The food, if you can call it that, is clearly obesigenic. But there's a few differences in us humans such as societal norms and daily reminders (clothing fit) of changing girth. We also have the intelligence and ability to control our diet, choose appropriate foods. So while I might come off (get the feeling I am) as holding Big Food blameless and individuals entirely responsible for this mess, I'm actually somewhere in the middle. Clearly advertising and deals entice us to consume more food, but I'd say the cat is out of the bag on this -- if we banned all ads tomorrow it might help the parents who are highly restrictive already control their children, but I've known about the existence of the delicious Scooter Pie since, well, since I have memories. Ad bans would have some effect, perhaps, but I think those who believe they are a solution are being overly optimistic in their projections of what it would do. Then you have the taxing and regulation options ... not a fan. What we need is education, but the various factions will forever argue what the right education is. I'm one who feels that the "breakfast is the most important meal of the day" and all these studies about hungry kids who won't eat if the school doesn't feed them just got out of hand. And because we don't want to stigmatize little Johnny whose mom can't afford to send him to school with a PB&J for lunch, we'll provide the school lunches for everyone -- there are schools that mandate that and don't allow kids to bring lunch from home. And since we can't know if Johnny ate breakfast, well, we'll just provide that too. Enough! What began as a well meaning effort to ensure against under-nutrition has clearly backfired.
Bottom line, CLEARLY the SAD foods have played a huge role in this obesity epidemic. How we stem the tide -- if there is a community that wants to unite behind this -- is to champion real whole food BASED diets in a real world. Probably 80/20 is too permissive for whatever the chosen approach, but 85/15 so long as the 15 isn't going overboard will work. That's 1 day a week.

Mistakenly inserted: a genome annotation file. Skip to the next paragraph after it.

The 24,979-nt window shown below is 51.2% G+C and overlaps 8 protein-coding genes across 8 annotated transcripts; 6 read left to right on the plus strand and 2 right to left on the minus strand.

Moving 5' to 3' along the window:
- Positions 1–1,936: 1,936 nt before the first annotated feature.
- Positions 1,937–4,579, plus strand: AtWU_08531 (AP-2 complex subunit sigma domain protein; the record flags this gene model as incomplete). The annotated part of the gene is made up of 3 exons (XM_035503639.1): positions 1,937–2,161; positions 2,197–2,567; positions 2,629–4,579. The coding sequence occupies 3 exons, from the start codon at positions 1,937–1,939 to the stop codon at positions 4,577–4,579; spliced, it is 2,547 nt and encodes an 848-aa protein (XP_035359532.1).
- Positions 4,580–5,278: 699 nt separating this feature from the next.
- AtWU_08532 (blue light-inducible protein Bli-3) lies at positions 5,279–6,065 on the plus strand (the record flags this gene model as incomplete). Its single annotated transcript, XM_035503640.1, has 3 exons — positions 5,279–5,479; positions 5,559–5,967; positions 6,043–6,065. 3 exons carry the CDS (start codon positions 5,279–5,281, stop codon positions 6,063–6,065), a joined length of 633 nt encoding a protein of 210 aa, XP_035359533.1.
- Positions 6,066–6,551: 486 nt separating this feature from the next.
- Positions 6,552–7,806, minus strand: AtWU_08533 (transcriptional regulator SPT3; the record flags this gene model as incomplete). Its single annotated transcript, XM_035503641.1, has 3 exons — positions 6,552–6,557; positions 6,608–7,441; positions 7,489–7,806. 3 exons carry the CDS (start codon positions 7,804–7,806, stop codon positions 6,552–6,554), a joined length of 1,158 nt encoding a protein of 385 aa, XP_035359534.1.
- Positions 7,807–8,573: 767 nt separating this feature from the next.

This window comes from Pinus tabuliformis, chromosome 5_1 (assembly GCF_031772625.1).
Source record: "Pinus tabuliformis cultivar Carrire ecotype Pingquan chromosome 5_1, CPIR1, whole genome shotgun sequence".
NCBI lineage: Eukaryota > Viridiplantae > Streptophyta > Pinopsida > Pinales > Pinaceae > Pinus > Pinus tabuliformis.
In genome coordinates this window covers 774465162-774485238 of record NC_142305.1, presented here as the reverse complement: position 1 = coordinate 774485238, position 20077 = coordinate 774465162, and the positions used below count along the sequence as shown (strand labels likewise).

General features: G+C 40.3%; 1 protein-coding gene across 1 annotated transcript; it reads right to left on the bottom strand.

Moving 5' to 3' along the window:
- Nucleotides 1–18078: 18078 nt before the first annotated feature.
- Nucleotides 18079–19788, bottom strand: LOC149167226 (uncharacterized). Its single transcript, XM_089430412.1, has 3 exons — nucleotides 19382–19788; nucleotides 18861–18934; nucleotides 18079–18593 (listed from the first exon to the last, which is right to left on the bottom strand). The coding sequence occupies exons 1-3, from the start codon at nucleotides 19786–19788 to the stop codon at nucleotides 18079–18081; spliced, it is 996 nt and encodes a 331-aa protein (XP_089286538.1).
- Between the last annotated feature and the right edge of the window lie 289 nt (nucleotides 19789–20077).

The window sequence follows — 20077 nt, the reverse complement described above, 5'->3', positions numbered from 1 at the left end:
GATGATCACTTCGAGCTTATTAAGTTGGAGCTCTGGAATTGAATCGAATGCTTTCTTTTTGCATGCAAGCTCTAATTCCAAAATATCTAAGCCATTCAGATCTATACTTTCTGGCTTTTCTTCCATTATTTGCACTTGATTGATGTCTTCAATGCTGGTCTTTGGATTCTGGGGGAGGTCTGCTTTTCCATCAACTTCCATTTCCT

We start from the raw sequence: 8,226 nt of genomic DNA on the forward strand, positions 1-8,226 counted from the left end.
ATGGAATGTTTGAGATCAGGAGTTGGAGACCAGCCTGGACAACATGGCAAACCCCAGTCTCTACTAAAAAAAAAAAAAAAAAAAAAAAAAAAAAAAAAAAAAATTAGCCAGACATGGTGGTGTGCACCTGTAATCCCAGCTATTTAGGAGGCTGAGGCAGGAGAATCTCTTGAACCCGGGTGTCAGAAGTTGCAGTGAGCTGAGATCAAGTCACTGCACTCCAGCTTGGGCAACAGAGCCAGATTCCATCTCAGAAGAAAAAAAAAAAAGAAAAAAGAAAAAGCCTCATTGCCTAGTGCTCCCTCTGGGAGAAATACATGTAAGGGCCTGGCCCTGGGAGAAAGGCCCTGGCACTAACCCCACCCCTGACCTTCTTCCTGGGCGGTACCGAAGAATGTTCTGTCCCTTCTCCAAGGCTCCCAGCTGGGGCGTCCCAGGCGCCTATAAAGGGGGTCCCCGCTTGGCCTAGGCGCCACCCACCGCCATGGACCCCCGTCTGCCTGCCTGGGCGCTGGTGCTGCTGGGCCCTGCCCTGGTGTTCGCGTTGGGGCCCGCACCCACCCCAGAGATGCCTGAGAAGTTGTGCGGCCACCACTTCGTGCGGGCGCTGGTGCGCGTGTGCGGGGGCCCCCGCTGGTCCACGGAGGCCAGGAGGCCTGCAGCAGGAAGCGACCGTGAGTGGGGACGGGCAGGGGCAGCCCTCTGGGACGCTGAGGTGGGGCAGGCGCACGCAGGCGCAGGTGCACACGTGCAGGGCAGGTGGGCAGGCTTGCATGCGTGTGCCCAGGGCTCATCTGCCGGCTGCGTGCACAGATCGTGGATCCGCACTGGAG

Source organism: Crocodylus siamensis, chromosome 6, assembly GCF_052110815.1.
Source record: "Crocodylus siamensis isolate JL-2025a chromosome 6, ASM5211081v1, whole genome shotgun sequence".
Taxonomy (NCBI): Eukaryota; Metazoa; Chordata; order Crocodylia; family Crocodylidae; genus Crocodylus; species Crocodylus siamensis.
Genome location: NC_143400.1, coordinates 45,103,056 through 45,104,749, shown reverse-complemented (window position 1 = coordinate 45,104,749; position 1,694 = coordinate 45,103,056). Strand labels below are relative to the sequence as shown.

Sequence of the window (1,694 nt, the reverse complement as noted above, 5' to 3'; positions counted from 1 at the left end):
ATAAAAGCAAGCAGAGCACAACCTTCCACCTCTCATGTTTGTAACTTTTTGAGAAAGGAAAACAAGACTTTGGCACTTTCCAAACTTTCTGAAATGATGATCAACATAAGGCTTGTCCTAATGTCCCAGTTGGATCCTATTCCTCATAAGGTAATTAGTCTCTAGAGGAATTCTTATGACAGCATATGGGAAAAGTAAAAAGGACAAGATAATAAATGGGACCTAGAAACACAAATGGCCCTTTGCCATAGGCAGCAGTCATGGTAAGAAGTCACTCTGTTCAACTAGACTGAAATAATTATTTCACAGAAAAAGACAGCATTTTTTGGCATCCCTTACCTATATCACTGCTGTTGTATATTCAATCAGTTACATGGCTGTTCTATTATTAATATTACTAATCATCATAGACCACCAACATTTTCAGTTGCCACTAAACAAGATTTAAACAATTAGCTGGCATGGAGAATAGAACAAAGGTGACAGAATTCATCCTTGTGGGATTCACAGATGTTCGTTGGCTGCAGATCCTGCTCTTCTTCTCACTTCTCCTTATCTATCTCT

Unfortunately there are millions of humans who are obese. To us, hand-wringing over singular theories of how we got that way is mostly wasted energy. And I'm sorry, but trying to find why a "naturally thin" person stays that way and can even have a hard time gaining when they try just doesn't help me. For one, it's decades too late for that -- but remember, I was a lean kidlet. For another, if anyone ever figures this out (as if there's only one thing anyway) the solution will be pharmaceutical. Obesity is not fun to begin with. I think preventing it in childhood is paramount, because reversing it is so darned hard and I think behaviors learned young are the most difficult to change as we mature and age. I just think all the things we as a society are doing or want to do about it are missing the mark. It needs to start with the parent, and we now have a generation or three of parents who came of age in this epidemic, so how are they to guide their children (presuming they want to -- abdication to authorities is easier). Oh lookey there, I went off on a tangent.